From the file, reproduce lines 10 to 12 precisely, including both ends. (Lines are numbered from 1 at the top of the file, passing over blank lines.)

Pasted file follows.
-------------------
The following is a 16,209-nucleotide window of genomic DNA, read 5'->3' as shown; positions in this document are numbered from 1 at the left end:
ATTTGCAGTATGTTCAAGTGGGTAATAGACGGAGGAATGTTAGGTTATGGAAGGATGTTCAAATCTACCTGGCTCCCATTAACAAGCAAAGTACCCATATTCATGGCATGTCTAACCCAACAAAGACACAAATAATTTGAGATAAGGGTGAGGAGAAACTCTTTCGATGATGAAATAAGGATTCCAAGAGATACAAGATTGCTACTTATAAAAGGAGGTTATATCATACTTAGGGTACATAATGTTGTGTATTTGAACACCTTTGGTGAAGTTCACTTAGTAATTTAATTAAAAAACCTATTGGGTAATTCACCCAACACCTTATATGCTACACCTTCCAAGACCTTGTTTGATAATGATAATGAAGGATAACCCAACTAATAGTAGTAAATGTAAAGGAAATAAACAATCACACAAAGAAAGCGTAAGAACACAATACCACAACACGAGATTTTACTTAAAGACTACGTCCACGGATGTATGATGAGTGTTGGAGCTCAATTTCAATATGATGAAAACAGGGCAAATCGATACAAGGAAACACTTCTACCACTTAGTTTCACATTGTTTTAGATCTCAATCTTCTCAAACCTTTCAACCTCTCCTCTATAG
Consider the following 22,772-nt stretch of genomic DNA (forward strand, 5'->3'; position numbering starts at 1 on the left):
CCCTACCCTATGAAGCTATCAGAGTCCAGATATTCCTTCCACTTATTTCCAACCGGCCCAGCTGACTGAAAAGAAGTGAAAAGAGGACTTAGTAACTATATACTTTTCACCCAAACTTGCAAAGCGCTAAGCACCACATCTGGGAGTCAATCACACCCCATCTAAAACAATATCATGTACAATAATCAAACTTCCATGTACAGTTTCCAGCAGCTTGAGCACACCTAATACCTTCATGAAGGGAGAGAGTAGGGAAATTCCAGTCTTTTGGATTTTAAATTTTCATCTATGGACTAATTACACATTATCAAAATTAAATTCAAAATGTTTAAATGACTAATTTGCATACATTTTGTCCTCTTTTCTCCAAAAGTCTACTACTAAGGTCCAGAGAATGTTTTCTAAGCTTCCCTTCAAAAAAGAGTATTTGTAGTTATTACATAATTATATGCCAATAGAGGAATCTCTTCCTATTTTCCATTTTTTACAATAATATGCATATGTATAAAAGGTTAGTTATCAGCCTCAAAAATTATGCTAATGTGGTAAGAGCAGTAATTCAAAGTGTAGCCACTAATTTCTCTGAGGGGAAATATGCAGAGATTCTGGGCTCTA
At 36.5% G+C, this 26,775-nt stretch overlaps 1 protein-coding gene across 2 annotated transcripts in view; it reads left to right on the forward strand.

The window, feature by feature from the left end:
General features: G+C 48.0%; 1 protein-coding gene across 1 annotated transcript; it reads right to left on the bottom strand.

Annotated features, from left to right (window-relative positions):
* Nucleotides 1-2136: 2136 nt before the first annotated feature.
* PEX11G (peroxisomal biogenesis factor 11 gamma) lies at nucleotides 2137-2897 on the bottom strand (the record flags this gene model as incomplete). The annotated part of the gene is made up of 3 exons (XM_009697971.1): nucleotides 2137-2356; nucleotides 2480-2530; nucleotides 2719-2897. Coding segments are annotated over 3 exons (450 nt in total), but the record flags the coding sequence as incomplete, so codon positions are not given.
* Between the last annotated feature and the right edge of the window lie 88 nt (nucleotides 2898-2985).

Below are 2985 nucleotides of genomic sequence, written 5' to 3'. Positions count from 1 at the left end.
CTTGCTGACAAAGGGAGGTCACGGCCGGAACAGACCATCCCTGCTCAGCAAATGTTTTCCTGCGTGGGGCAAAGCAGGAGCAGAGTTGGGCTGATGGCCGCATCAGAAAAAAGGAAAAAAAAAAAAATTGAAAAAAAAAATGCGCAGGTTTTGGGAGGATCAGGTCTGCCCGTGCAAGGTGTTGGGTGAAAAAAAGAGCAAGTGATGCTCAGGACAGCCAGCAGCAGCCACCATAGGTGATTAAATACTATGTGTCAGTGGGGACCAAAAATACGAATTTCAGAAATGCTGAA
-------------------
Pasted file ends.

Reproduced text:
* PEX11G (peroxisomal biogenesis factor 11 gamma) lies at nucleotides 2137-2897 on the bottom strand (the record flags this gene model as incomplete). The annotated part of the gene is made up of 3 exons (XM_009697971.1): nucleotides 2137-2356; nucleotides 2480-2530; nucleotides 2719-2897. Coding segments are annotated over 3 exons (450 nt in total), but the record flags the coding sequence as incomplete, so codon positions are not given.
* Between the last annotated feature and the right edge of the window lie 88 nt (nucleotides 2898-2985).

Below are 2985 nucleotides of genomic sequence, written 5' to 3'. Positions count from 1 at the left end.